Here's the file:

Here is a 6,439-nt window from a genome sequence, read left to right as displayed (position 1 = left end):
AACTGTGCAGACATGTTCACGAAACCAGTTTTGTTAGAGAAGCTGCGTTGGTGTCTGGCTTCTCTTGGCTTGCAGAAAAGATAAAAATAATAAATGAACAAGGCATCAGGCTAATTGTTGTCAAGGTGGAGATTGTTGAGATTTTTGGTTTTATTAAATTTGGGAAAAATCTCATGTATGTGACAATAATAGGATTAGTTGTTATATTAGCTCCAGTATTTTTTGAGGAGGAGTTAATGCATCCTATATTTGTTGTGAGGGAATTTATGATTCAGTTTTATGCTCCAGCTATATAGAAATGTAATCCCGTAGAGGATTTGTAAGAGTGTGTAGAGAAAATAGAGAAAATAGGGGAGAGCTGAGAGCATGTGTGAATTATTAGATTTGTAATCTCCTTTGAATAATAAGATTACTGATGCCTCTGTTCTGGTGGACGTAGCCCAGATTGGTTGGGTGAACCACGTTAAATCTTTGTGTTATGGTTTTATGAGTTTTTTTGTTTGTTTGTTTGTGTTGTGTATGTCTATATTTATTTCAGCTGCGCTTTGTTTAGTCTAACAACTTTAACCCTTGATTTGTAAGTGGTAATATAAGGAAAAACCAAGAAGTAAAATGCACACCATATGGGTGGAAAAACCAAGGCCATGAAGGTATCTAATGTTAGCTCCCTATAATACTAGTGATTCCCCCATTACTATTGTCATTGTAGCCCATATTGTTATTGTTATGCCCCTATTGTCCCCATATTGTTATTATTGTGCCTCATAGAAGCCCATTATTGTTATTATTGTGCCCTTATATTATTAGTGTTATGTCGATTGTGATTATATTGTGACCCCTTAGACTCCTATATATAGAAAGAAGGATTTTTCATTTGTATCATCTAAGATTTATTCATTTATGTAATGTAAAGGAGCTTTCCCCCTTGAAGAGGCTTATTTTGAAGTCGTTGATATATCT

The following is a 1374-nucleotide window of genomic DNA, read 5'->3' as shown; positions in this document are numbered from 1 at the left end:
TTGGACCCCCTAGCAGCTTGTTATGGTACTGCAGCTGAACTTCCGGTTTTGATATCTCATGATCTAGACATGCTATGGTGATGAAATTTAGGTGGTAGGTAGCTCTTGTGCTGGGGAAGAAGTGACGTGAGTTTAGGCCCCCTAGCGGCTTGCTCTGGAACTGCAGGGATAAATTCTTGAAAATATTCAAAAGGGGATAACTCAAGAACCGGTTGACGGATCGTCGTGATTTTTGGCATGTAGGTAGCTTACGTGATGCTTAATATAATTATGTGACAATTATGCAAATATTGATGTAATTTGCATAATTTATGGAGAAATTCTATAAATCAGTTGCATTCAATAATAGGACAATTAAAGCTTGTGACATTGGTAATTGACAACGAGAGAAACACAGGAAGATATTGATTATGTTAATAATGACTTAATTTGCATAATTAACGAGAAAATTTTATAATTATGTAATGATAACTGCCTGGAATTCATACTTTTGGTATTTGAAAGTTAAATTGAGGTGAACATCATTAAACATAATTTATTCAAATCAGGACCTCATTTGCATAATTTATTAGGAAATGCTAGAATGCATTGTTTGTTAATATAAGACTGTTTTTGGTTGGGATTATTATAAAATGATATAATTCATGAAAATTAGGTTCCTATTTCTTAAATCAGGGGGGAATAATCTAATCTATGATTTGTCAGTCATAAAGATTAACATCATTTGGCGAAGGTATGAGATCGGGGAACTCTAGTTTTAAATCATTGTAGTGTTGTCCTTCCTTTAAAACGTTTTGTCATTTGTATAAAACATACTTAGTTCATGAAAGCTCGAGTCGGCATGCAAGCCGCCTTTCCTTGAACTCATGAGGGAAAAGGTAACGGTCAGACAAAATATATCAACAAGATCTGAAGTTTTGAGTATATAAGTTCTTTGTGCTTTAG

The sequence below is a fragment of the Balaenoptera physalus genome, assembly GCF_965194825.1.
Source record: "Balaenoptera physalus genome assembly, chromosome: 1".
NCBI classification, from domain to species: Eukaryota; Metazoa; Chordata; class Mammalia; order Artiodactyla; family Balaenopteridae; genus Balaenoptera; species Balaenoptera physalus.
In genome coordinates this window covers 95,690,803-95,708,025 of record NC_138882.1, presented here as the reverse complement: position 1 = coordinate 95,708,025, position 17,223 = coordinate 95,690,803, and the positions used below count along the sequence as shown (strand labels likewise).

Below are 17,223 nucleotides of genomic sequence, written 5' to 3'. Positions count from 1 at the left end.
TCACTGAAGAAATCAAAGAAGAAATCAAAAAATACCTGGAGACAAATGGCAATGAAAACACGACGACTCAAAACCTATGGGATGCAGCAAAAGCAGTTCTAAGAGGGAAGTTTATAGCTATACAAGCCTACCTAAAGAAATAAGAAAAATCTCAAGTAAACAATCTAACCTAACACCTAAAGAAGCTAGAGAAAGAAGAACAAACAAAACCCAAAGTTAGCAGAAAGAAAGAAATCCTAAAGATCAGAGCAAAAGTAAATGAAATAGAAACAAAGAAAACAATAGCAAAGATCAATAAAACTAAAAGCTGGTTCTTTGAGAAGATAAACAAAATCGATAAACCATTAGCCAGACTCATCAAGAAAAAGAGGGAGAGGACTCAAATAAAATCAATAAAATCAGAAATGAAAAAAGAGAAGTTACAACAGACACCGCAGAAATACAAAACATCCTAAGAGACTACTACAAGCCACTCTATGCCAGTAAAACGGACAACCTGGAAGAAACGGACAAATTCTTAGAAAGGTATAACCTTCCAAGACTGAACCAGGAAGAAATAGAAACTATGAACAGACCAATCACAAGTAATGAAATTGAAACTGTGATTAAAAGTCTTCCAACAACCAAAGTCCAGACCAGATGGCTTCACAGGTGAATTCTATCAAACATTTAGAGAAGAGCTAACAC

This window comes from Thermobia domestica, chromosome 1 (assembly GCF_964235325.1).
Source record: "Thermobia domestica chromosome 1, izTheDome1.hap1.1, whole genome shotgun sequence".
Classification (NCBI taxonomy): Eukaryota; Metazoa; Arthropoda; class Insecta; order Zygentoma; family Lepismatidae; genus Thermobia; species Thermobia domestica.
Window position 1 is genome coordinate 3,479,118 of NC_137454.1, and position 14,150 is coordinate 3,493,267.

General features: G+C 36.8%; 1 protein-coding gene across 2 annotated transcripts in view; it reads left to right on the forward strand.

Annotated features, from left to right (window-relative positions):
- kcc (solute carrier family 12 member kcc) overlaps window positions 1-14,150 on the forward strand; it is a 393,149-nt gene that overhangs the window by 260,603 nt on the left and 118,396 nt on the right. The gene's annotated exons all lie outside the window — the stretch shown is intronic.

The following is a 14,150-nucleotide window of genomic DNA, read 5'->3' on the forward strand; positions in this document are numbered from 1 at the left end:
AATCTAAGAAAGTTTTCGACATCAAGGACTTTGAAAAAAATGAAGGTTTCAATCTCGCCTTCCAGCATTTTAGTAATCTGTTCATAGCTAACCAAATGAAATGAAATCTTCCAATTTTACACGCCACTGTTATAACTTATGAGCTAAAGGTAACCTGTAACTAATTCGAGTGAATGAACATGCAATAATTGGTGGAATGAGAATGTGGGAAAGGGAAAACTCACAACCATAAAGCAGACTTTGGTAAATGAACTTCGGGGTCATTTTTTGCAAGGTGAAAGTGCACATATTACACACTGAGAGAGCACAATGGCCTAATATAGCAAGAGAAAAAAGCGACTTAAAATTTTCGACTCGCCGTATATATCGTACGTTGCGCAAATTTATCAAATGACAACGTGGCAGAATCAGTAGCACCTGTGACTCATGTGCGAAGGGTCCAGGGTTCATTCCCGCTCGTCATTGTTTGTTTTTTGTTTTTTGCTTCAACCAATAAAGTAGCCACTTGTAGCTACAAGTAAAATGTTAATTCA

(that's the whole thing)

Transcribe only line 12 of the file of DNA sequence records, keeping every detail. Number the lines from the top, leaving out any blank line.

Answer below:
Source record: "Thermobia domestica chromosome 1, izTheDome1.hap1.1, whole genome shotgun sequence".